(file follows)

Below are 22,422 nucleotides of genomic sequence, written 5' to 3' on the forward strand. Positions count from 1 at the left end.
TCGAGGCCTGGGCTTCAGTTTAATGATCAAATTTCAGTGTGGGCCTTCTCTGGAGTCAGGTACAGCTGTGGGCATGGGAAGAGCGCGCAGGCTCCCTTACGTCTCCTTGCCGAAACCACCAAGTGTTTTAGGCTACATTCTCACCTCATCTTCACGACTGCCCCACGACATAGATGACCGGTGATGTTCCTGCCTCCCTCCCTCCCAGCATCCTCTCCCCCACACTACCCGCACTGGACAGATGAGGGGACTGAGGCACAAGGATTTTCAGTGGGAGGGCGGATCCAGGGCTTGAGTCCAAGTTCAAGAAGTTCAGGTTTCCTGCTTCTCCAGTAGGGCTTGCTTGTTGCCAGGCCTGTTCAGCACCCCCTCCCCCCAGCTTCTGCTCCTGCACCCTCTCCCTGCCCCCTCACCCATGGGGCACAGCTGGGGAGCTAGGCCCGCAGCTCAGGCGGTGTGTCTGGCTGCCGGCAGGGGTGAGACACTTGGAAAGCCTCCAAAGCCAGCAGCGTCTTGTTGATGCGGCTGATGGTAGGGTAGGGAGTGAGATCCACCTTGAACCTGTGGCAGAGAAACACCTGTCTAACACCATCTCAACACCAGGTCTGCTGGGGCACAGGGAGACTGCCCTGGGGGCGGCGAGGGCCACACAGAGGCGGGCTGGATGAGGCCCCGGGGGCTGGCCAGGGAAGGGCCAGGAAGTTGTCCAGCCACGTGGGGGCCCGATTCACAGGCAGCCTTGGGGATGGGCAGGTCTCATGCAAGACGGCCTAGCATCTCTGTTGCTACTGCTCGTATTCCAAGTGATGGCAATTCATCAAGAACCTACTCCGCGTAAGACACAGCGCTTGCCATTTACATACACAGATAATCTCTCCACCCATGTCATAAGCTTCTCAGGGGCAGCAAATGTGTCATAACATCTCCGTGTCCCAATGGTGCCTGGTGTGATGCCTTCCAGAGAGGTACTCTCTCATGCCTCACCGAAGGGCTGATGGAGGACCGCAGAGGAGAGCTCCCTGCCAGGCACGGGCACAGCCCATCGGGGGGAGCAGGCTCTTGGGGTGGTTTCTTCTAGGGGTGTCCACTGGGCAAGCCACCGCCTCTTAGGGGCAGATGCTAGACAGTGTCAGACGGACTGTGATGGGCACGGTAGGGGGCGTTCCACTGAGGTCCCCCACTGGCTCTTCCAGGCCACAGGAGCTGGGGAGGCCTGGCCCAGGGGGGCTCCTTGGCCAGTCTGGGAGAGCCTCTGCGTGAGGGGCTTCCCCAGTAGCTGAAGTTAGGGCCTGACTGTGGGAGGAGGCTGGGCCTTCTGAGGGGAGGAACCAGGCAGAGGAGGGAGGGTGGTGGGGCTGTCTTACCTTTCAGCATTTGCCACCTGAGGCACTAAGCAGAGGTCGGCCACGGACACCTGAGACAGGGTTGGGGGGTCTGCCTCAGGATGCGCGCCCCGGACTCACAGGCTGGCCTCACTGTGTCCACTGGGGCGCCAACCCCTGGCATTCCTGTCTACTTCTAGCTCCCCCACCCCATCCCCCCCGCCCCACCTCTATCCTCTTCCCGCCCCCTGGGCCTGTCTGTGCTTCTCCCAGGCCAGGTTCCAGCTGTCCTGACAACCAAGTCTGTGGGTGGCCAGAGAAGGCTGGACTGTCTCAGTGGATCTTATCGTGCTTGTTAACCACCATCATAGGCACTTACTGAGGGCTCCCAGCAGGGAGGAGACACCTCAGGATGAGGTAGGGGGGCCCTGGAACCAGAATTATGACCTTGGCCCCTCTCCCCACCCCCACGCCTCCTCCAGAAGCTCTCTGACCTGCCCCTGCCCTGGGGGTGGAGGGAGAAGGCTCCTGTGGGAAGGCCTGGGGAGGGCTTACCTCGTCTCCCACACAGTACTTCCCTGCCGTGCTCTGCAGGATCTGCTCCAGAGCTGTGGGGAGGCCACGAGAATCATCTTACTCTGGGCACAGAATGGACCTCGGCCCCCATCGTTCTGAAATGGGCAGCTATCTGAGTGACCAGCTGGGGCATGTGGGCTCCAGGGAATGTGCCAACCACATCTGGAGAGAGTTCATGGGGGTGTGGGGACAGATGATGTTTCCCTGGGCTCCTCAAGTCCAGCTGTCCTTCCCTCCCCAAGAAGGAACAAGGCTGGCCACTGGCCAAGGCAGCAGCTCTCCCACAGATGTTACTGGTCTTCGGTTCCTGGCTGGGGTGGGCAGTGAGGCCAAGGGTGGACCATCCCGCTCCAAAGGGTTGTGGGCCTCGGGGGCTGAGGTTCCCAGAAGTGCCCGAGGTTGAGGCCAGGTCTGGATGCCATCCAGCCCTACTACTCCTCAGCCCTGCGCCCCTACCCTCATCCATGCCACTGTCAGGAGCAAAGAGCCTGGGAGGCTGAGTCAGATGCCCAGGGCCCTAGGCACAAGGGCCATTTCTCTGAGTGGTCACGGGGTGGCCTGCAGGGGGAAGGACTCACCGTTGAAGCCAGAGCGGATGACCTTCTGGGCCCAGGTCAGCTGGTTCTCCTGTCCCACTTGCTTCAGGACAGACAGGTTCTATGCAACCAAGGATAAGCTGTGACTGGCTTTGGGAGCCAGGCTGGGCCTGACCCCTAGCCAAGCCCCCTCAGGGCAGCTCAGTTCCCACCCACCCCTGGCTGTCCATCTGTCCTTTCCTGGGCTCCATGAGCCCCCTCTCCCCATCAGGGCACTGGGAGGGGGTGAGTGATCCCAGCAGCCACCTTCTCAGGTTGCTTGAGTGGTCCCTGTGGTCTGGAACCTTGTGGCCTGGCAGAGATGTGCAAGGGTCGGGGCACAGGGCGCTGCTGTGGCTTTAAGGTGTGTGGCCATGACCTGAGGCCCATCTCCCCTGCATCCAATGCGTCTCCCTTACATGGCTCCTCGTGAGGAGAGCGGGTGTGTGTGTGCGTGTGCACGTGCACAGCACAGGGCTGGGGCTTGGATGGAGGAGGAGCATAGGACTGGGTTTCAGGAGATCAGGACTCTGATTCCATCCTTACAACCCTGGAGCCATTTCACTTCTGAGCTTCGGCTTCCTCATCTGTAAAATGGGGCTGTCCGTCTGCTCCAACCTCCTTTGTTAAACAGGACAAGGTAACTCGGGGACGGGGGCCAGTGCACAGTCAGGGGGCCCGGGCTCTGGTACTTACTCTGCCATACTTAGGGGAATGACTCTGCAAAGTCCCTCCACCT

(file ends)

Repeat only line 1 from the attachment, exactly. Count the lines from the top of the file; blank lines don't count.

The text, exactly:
Below are 22,422 nucleotides of genomic sequence, written 5' to 3' on the forward strand. Positions count from 1 at the left end.